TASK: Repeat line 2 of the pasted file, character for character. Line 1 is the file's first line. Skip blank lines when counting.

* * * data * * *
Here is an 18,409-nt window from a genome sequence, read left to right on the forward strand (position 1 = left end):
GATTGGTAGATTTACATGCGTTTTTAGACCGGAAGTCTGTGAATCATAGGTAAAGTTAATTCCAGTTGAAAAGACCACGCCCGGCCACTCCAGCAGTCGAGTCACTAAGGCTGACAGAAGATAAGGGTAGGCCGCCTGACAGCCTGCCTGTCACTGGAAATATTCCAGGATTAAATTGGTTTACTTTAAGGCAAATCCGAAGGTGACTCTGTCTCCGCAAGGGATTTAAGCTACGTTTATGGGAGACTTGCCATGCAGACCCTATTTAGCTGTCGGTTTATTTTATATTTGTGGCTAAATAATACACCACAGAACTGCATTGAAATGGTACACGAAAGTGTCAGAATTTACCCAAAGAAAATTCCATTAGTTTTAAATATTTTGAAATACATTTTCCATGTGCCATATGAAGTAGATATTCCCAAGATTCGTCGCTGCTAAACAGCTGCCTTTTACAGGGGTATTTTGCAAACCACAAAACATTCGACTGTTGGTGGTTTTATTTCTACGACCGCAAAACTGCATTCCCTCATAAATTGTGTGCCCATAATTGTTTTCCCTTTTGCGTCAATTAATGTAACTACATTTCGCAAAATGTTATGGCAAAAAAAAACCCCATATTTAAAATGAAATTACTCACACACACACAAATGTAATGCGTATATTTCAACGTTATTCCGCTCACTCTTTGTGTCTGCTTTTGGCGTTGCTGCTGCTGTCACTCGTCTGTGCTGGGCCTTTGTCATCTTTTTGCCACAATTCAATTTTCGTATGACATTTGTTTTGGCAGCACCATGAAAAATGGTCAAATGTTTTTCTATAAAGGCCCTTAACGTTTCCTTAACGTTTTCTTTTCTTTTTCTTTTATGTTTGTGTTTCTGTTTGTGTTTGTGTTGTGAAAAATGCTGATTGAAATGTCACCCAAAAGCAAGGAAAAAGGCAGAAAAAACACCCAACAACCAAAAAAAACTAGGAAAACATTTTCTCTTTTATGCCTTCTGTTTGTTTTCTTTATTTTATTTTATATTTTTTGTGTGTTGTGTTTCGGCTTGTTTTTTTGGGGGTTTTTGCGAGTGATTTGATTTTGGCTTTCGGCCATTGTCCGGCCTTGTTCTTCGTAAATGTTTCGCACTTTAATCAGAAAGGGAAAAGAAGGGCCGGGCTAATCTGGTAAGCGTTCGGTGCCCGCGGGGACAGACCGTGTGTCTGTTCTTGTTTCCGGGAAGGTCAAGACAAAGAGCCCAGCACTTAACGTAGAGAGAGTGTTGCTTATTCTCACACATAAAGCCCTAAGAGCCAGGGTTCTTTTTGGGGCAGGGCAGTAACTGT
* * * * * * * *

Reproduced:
GATTGGTAGATTTACATGCGTTTTTAGACCGGAAGTCTGTGAATCATAGGTAAAGTTAATTCCAGTTGAAAAGACCACGCCCGGCCACTCCAGCAGTCGAGTCACTAAGGCTGACAGAAGATAAGGGTAGGCCGCCTGACAGCCTGCCTGTCACTGGAAATATTCCAGGATTAAATTGGTTTACTTTAAGGCAAATCCGAAGGTGACTCTGTCTCCGCAAGGGATTTAAGCTACGTTTATGGGAGACTTGCCATGCAGACCCTATTTAGCTGTCGGTTTATTTTATATTTGTGGCTAAATAATACACCACAGAACTGCATTGAAATGGTACACGAAAGTGTCAGAATTTACCCAAAGAAAATTCCATTAGTTTTAAATATTTTGAAATACATTTTCCATGTGCCATATGAAGTAGATATTCCCAAGATTCGTCGCTGCTAAACAGCTGCCTTTTACAGGGGTATTTTGCAAACCACAAAACATTCGACTGTTGGTGGTTTTATTTCTACGACCGCAAAACTGCATTCCCTCATAAATTGTGTGCCCATAATTGTTTTCCCTTTTGCGTCAATTAATGTAACTACATTTCGCAAAATGTTATGGCAAAAAAAAACCCCATATTTAAAATGAAATTACTCACACACACACAAATGTAATGCGTATATTTCAACGTTATTCCGCTCACTCTTTGTGTCTGCTTTTGGCGTTGCTGCTGCTGTCACTCGTCTGTGCTGGGCCTTTGTCATCTTTTTGCCACAATTCAATTTTCGTATGACATTTGTTTTGGCAGCACCATGAAAAATGGTCAAATGTTTTTCTATAAAGGCCCTTAACGTTTCCTTAACGTTTTCTTTTCTTTTTCTTTTATGTTTGTGTTTCTGTTTGTGTTTGTGTTGTGAAAAATGCTGATTGAAATGTCACCCAAAAGCAAGGAAAAAGGCAGAAAAAACACCCAACAACCAAAAAAAACTAGGAAAACATTTTCTCTTTTATGCCTTCTGTTTGTTTTCTTTATTTTATTTTATATTTTTTGTGTGTTGTGTTTCGGCTTGTTTTTTTGGGGGTTTTTGCGAGTGATTTGATTTTGGCTTTCGGCCATTGTCCGGCCTTGTTCTTCGTAAATGTTTCGCACTTTAATCAGAAAGGGAAAAGAAGGGCCGGGCTAATCTGGTAAGCGTTCGGTGCCCGCGGGGACAGACCGTGTGTCTGTTCTTGTTTCCGGGAAGGTCAAGACAAAGAGCCCAGCACTTAACGTAGAGAGAGTGTTGCTTATTCTCACACATAAAGCCCTAAGAGCCAGGGTTCTTTTTGGGGCAGGGCAGTAACTGT